Remember downloads? Remember CDs? Remember vinyl?

Add to that – streams.

Because Algoriddim adding Spotify to djay is earth-shaking. Sure, Pacemaker did this in February. But that app was thin on some critical features DJs need, and the Spotify integration was lackluster. This is different. djay is a mature, full-featured DJ app – maybe not a known name like Traktor or Serato, but widely popular and brimming with features, plus a UI that casual DJs find easy to use. It’s also one of two mobile apps (Traktor for iPad being the other) that people seem to actually DJ with.

So this is huge. Requesting a wifi connection at venues could be as common as asking for a mixer, cable, or turntable – especially given how much of the market is casual DJs to begin with.

And the thing likely to absolutely terrify artists, labels, and stores who sell downloads is the fact that the Spotify integration is seamless. Unlike Pacemaker, it plays instantly and analyzes quickly – then saves all that information on cues, tempo, and key locally. And the integration with search and libraries in Spotify does everything that client does – then adds more features for DJs.

  • Full playlist, library support. Basically, if it works in Spotify, it works in djay – searching, instant play, and all your playlists, meaning Spotify becomes a tool for organizing playlists (which for some DJs, I expect it already was).
  • Match and Automix Radio. This should ruffle some DJ feathers. Spotify’s predictive algorithms are good – really good, thanks to acquiring intelligent tech from The Echo Nest that sources everything from metadata to human reviews to work out how music is interconnected. I’ve actually found some nice music that way with the Spotify client. Now, you can use it to DJ, and algoriddim says even they were surprised by the results. You can either Match songs as you DJ, or use your DJ app as your music player (which is kind of fun, especially with an iPad at your side).
  • Social sharing. Another draw – if you’ve been putting off making mixes for self-promotion, now there’s no excuse.

That’s not all that’s new in djay. Algoriddim has a couple of features that make it a more-serious challenged to NI’s Traktor for iPad: there’s new controller integration for third-party hardware (and ideal for those wanting to mix and match), plus effects by the lovely SugarBytes. Those two features are almost enough to make me stop cringing at djay’s skeuomorphic user interface, which to me is its one remaining drawback.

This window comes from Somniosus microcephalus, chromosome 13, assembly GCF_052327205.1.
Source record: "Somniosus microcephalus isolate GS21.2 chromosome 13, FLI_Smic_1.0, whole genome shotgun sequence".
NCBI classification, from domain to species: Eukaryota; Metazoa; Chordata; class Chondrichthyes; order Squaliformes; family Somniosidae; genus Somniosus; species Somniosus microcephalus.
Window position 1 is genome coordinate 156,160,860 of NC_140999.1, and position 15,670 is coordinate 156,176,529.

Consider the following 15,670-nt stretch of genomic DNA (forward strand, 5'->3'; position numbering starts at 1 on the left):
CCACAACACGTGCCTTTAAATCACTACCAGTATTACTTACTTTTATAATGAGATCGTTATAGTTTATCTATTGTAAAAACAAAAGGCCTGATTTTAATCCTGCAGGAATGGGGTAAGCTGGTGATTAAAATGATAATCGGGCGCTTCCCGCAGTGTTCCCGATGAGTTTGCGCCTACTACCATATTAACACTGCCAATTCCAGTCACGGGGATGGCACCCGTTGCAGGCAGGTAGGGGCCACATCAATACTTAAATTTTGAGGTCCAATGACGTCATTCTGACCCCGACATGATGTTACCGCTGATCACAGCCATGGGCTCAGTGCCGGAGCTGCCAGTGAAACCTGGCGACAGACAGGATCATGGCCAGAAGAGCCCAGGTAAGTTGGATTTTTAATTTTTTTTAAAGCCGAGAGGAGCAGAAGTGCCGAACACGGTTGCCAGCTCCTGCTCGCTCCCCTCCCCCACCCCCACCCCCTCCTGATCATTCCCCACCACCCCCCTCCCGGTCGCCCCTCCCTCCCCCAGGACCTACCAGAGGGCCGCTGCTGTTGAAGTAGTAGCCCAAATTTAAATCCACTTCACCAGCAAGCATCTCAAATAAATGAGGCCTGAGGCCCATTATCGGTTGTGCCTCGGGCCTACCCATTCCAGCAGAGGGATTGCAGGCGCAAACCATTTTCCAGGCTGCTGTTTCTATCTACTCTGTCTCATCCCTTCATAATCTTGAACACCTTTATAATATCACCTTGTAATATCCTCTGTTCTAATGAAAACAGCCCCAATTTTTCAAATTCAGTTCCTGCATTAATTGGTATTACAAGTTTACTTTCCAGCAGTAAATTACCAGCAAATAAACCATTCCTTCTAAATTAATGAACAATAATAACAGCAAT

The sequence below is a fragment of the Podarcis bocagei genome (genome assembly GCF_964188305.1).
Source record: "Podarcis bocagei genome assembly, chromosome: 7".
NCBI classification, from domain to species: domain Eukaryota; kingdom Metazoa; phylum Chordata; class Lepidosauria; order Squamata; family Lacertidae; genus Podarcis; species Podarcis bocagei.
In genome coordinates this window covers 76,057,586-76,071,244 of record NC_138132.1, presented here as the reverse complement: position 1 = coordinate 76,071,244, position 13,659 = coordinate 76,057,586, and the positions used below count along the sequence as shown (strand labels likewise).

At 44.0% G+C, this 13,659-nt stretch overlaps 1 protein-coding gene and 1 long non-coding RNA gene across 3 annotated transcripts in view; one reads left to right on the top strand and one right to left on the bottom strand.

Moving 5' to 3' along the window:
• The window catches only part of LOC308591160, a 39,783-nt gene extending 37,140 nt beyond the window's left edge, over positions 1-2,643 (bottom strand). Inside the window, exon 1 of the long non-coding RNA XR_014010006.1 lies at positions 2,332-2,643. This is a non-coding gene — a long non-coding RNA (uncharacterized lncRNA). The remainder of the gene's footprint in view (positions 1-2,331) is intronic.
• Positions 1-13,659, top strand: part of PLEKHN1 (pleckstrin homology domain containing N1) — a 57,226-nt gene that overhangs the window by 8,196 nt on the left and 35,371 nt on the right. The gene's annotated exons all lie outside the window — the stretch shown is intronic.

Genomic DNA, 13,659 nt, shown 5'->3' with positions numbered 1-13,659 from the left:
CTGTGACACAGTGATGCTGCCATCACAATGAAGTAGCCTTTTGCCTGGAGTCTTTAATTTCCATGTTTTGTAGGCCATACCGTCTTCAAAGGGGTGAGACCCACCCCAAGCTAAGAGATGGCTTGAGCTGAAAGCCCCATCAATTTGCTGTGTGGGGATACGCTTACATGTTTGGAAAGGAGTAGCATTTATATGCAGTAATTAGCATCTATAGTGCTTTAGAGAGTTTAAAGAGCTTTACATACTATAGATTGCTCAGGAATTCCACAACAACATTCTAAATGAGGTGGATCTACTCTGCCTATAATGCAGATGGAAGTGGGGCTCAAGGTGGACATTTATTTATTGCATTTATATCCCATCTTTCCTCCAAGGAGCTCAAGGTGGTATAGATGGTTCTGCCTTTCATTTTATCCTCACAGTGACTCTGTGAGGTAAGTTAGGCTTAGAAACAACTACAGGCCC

But talk about disruptive.

The good: artists could see more streams of their music, which means if Spotify and labels can ever sort out licensing in a way that actually gets ample cash to artists, streaming revenue could be more realistic. And, frankly, that’s much easier than the often-broken methods for tracking plays in clubs now.

The bad: well, downloads could be a thing of the past. And that’s bad news on the producer/label side. Download sales have been far better for artists. And they tend to build relationships between fans and the music, including providing artists with far greater stats (especially on services like Bandcamp and SoundCloud).


My guess is, this will push artists to try to pursue other avenues:

1. Higher-quality downloads, for fidelity closer to the master than streams can provide (especially important in big clubs).
2. Specialized downloads, like for-sale Traktor Remix Decks, Ableton Live sessions, or other remix-friendly stems. (Samples are already big business at Beatport, and trends like this mean sites like that are likely to invest more heavily in those areas to protect their future.)
3. Vinyl. It’s available to a select few artists, but it’s now not just about cache – it’s about survival. A lot of serious releases from labels may start to head this direction.

— and apps of their own, though there the return on investment may not be great enough to justify the investment of time.

I also hope Spotify works to provide more listener statistics to its artists. For instance, I won’t care if I don’t make a cent off streams, if I could then track DJ plays by city and work out where I might want to tour.

The big question, I think, is when the other shoe drops: when do we see Spotify integration from Pioneer, Serato, or Native Instruments?

In the meantime, count this as at least one shoe.